ASLE 3: food

There were 15 thematic streams running through the conference (though no stream was water, ha ha) and of course my interests leaned most heavily on stream 6: Food production, food consumption, and waste.

Which calls for some mention of foods consumed since arrival.

We wandered over to the nearby pub for a bite the first night, for a lesson in portions and the semiotics of Indiana menus. This is what “lettuce wedge” denotes in Bloomington:

while P’s tuna salad with plantain and vegetative miscellany was similarly scaled for prairie sized appetites, and, one suspects, not targeted at locavores.

And speaking of size, check out this guy’s paws! I was not in a squirrel-eating mood, but later that evening I did enjoy the Ethiopian meal which was all the more delightful for having been served at a restaurant which also had an Italian menu, as the owner is Italian-Ethiopian, which with the Persian chef, makes for some interesting food.

The other favourite was the Burmese restaurant which offered a Tea Leaf Salad and some excellent eggplant.

But. Turning back to the conference.

In Thursday’s session on Food Aesthetics: from Modernism to Postmodernism, Jesse Oak Taylor – in Nose to Tail Modernism – addressed the foods of Ulysses as presented by Fergus Henderson in St John Restaurant and his cookbook Nose to Tail Eating: the ‘everything but the squeal’ menu (Upton  Sinclair, The Jungle); concluding that Henderson was aiming to teach readers how to eat as much as how to cook; that respect for the animal was often seen as part of this (not wasting edible parts) but that of course from the animal’s point of view this was irrelevant (“dinner doesn’t care about the sauce”).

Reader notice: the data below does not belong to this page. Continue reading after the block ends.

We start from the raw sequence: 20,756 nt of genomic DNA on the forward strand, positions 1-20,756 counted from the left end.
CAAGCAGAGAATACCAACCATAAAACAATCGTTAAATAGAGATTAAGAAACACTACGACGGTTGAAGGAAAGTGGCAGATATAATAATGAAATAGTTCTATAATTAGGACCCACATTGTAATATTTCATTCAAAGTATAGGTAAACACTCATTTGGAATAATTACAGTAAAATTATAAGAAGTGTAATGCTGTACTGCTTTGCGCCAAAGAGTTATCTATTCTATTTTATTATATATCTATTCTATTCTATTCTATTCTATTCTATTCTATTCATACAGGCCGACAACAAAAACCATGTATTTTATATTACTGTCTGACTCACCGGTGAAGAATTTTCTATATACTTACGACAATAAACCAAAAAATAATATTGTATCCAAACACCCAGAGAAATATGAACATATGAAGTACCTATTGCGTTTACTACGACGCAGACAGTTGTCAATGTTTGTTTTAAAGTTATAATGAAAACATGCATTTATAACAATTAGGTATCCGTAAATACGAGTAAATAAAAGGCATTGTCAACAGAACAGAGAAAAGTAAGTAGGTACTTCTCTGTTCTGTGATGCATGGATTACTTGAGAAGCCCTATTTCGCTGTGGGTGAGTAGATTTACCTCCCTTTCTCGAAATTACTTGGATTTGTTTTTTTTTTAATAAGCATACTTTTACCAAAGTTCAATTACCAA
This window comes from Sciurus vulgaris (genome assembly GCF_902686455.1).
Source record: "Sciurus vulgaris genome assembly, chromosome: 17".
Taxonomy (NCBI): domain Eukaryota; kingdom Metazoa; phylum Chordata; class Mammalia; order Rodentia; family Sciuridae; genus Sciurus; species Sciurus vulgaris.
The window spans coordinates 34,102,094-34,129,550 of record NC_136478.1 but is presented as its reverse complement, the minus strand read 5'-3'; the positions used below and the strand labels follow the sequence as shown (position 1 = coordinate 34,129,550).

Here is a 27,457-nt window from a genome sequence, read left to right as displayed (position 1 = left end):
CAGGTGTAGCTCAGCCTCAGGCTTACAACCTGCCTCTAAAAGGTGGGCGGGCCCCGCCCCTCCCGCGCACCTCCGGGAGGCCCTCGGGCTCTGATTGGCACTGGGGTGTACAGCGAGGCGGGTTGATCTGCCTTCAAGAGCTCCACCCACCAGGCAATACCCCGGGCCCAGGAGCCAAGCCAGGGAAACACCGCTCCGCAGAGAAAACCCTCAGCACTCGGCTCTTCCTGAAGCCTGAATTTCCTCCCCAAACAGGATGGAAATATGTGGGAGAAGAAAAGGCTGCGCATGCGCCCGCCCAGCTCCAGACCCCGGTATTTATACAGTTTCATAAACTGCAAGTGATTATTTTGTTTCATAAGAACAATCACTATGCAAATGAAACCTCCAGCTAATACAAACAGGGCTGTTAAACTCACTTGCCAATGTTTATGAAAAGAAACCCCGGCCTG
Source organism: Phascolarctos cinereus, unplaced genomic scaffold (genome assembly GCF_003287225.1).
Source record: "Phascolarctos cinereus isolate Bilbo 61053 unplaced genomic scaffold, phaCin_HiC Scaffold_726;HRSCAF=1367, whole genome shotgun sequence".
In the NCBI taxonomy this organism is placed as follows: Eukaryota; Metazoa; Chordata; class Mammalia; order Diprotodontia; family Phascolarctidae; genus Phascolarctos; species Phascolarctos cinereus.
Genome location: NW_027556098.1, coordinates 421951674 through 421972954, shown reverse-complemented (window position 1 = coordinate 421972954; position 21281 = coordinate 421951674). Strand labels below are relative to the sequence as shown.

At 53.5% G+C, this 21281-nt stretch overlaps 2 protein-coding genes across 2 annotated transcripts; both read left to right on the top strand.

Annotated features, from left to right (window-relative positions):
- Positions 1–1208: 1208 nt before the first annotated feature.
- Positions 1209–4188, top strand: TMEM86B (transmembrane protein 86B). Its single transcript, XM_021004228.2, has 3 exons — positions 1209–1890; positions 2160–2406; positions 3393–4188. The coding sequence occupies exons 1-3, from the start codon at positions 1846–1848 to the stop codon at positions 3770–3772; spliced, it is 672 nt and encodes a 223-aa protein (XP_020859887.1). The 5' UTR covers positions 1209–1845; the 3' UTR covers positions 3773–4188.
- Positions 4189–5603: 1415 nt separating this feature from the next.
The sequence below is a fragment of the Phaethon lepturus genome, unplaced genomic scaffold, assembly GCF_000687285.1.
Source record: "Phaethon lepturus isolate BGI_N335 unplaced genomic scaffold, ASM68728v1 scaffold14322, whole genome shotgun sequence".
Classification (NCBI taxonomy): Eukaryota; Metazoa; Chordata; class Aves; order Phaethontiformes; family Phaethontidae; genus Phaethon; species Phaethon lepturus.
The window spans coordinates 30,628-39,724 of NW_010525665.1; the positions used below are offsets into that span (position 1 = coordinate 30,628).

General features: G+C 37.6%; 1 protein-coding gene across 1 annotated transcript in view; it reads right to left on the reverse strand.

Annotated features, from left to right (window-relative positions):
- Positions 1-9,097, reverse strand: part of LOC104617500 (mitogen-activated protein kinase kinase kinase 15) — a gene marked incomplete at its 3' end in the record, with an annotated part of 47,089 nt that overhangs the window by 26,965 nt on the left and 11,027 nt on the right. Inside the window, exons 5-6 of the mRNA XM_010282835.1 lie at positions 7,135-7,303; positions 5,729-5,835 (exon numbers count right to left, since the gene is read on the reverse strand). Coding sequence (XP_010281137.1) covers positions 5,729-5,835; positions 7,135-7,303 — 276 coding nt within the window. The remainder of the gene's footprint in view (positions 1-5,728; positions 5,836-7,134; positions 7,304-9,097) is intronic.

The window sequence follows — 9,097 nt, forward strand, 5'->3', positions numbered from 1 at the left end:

On the same panel, I also enjoyed Dan Philippon‘s talk Little House on the Foodshed, which looked at the idea of the Little House books as models of sustainable consumption and noted that modern day locavores Alisa Smith/J.B. MacKinnon, Barbara Kingsolver and Bill McKibben had referenced Wilder.

There were a couple of panels on food, film and ecocriticism. In one, Robert Boschman spoke on E.coli 0157: H7 poisoning – a personal look based on the life-threatening experience of his two pre-school children that led him to explore food safety from many angles, including the recent appearance of Cargill on the Oprah show; Dominique Laporte’s well known work from the 1970s; Marion Nestle; and the curious repression of drug treatments (that saved his daughters) developed to fight E.coli poisoning. His concluding words were that the experience – and ensuing research – changed his family’s eating patterns forever: although he lives in the heart of cattle country, he will not allow beef of any kind in his home.

Joseph K. Heumann followed, showing Our Daily Bread while speaking on Eco-Food Films: The Documentary Tradition; a little too interesting a film for a backdrop. And at that point I had to flee to prepare for my own reading, on the Creative Approaches to Food and Farming panel where I read food poetry and was thereafter most interested in Stella Capek‘s essay about cheese and bacteria, called A Fine Line.

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